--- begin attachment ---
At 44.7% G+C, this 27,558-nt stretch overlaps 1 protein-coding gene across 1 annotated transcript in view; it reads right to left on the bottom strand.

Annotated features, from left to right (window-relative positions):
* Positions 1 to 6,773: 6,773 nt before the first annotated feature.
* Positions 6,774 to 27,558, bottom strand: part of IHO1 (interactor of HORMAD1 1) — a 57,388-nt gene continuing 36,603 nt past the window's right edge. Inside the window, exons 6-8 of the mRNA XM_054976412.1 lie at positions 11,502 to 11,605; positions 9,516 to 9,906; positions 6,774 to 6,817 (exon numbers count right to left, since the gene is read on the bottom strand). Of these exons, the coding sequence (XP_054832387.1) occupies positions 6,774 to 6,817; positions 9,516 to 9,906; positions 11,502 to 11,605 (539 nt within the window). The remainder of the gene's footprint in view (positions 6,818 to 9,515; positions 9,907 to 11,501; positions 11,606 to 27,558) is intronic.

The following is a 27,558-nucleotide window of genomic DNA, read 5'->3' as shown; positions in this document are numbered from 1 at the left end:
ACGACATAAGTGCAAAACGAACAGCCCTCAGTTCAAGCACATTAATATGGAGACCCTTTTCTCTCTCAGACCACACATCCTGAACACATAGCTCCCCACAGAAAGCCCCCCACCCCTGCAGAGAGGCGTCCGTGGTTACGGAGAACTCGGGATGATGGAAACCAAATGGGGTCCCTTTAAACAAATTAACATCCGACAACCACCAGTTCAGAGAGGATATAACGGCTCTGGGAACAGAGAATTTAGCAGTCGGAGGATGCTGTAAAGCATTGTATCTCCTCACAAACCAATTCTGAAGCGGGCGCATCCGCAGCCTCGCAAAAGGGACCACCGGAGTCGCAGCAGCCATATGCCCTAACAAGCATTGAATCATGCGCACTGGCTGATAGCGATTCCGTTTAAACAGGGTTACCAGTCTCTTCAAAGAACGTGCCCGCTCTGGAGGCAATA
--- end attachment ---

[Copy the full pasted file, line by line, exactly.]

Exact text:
At 44.7% G+C, this 27,558-nt stretch overlaps 1 protein-coding gene across 1 annotated transcript in view; it reads right to left on the bottom strand.

Annotated features, from left to right (window-relative positions):
* Positions 1 to 6,773: 6,773 nt before the first annotated feature.
* Positions 6,774 to 27,558, bottom strand: part of IHO1 (interactor of HORMAD1 1) — a 57,388-nt gene continuing 36,603 nt past the window's right edge. Inside the window, exons 6-8 of the mRNA XM_054976412.1 lie at positions 11,502 to 11,605; positions 9,516 to 9,906; positions 6,774 to 6,817 (exon numbers count right to left, since the gene is read on the bottom strand). Of these exons, the coding sequence (XP_054832387.1) occupies positions 6,774 to 6,817; positions 9,516 to 9,906; positions 11,502 to 11,605 (539 nt within the window). The remainder of the gene's footprint in view (positions 6,818 to 9,515; positions 9,907 to 11,501; positions 11,606 to 27,558) is intronic.

The following is a 27,558-nucleotide window of genomic DNA, read 5'->3' as shown; positions in this document are numbered from 1 at the left end:
ACGACATAAGTGCAAAACGAACAGCCCTCAGTTCAAGCACATTAATATGGAGACCCTTTTCTCTCTCAGACCACACATCCTGAACACATAGCTCCCCACAGAAAGCCCCCCACCCCTGCAGAGAGGCGTCCGTGGTTACGGAGAACTCGGGATGATGGAAACCAAATGGGGTCCCTTTAAACAAATTAACATCCGACAACCACCAGTTCAGAGAGGATATAACGGCTCTGGGAACAGAGAATTTAGCAGTCGGAGGATGCTGTAAAGCATTGTATCTCCTCACAAACCAATTCTGAAGCGGGCGCATCCGCAGCCTCGCAAAAGGGACCACCGGAGTCGCAGCAGCCATATGCCCTAACAAGCATTGAATCATGCGCACTGGCTGATAGCGATTCCGTTTAAACAGGGTTACCAGTCTCTTCAAAGAACGTGCCCGCTCTGGAGGCAATA